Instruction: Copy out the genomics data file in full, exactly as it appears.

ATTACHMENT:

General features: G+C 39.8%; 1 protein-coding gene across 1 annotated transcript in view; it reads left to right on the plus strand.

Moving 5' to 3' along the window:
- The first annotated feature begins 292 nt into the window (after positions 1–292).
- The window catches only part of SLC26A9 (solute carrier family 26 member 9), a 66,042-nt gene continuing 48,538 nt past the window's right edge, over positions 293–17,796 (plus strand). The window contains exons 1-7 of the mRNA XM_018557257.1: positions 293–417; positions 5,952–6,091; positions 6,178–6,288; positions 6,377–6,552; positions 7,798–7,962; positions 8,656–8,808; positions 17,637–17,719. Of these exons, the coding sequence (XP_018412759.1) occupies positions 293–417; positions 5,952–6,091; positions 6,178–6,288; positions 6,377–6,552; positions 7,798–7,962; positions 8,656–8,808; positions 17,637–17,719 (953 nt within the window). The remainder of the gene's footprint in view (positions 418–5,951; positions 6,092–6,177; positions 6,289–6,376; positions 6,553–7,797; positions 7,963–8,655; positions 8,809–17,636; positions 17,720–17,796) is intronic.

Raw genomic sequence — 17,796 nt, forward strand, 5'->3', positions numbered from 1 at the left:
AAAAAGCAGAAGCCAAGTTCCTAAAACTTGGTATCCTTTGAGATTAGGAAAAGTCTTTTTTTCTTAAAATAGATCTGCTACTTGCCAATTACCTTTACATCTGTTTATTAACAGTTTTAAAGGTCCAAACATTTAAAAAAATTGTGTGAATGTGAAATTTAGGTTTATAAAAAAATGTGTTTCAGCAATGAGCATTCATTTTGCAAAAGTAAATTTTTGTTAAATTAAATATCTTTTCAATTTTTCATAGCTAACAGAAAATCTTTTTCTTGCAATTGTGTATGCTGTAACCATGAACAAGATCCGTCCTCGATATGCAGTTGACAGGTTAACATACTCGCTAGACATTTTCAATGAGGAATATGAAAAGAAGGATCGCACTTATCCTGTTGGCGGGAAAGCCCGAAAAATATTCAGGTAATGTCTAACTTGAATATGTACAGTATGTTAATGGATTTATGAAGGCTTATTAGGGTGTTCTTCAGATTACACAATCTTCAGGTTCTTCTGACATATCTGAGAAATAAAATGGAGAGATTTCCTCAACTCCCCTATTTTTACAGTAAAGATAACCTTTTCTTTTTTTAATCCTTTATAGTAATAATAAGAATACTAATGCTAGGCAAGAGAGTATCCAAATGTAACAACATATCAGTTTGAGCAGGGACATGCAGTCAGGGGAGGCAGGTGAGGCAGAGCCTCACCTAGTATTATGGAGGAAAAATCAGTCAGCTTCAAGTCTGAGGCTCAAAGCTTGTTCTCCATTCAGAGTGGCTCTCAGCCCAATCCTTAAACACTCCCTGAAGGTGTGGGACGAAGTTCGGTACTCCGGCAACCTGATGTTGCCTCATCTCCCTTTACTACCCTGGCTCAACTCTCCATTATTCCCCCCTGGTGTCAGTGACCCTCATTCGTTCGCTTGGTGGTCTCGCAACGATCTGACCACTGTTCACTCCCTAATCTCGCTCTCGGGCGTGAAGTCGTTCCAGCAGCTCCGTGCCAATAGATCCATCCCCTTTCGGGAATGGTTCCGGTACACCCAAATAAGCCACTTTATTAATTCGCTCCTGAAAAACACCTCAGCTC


General features: G+C 39.8%; 1 protein-coding gene across 1 annotated transcript in view; it reads left to right on the plus strand.

Moving 5' to 3' along the window:
- The first annotated feature begins 292 nt into the window (after positions 1–292).
- The window catches only part of SLC26A9 (solute carrier family 26 member 9), a 66,042-nt gene continuing 48,538 nt past the window's right edge, over positions 293–17,796 (plus strand). The window contains exons 1-7 of the mRNA XM_018557257.1: positions 293–417; positions 5,952–6,091; positions 6,178–6,288; positions 6,377–6,552; positions 7,798–7,962; positions 8,656–8,808; positions 17,637–17,719. Of these exons, the coding sequence (XP_018412759.1) occupies positions 293–417; positions 5,952–6,091; positions 6,178–6,288; positions 6,377–6,552; positions 7,798–7,962; positions 8,656–8,808; positions 17,637–17,719 (953 nt within the window). The remainder of the gene's footprint in view (positions 418–5,951; positions 6,092–6,177; positions 6,289–6,376; positions 6,553–7,797; positions 7,963–8,655; positions 8,809–17,636; positions 17,720–17,796) is intronic.

Raw genomic sequence — 17,796 nt, forward strand, 5'->3', positions numbered from 1 at the left:
AAAAAGCAGAAGCCAAGTTCCTAAAACTTGGTATCCTTTGAGATTAGGAAAAGTCTTTTTTTCTTAAAATAGATCTGCTACTTGCCAATTACCTTTACATCTGTTTATTAACAGTTTTAAAGGTCCAAACATTTAAAAAAATTGTGTGAATGTGAAATTTAGGTTTATAAAAAAATGTGTTTCAGCAATGAGCATTCATTTTGCAAAAGTAAATTTTTGTTAAATTAAATATCTTTTCAATTTTTCATAGCTAACAGAAAATCTTTTTCTTGCAATTGTGTATGCTGTAACCATGAACAAGATCCGTCCTCGATATGCAGTTGACAGGTTAACATACTCGCTAGACATTTTCAATGAGGAATATGAAAAGAAGGATCGCACTTATCCTGTTGGCGGGAAAGCCCGAAAAATATTCAGGTAATGTCTAACTTGAATATGTACAGTATGTTAATGGATTTATGAAGGCTTATTAGGGTGTTCTTCAGATTACACAATCTTCAGGTTCTTCTGACATATCTGAGAAATAAAATGGAGAGATTTCCTCAACTCCCCTATTTTTACAGTAAAGATAACCTTTTCTTTTTTTAATCCTTTATAGTAATAATAAGAATACTAATGCTAGGCAAGAGAGTATCCAAATGTAACAACATATCAGTTTGAGCAGGGACATGCAGTCAGGGGAGGCAGGTGAGGCAGAGCCTCACCTAGTATTATGGAGGAAAAATCAGTCAGCTTCAAGTCTGAGGCTCAAAGCTTGTTCTCCATTCAGAGTGGCTCTCAGCCCAATCCTTAAACACTCCCTGAAGGTGTGGGACGAAGTTCGGTACTCCGGCAACCTGATGTTGCCTCATCTCCCTTTACTACCCTGGCTCAACTCTCCATTATTCCCCCCTGGTGTCAGTGACCCTCATTCGTTCGCTTGGTGGTCTCGCAACGATCTGACCACTGTTCACTCCCTAATCTCGCTCTCGGGCGTGAAGTCGTTCCAGCAGCTCCGTGCCAATAGATCCATCCCCTTTCGGGAATGGTTCCGGTACACCCAAATAAGCCACTTTATTAATTCGCTCCTGAAAAACACCTCAGCTC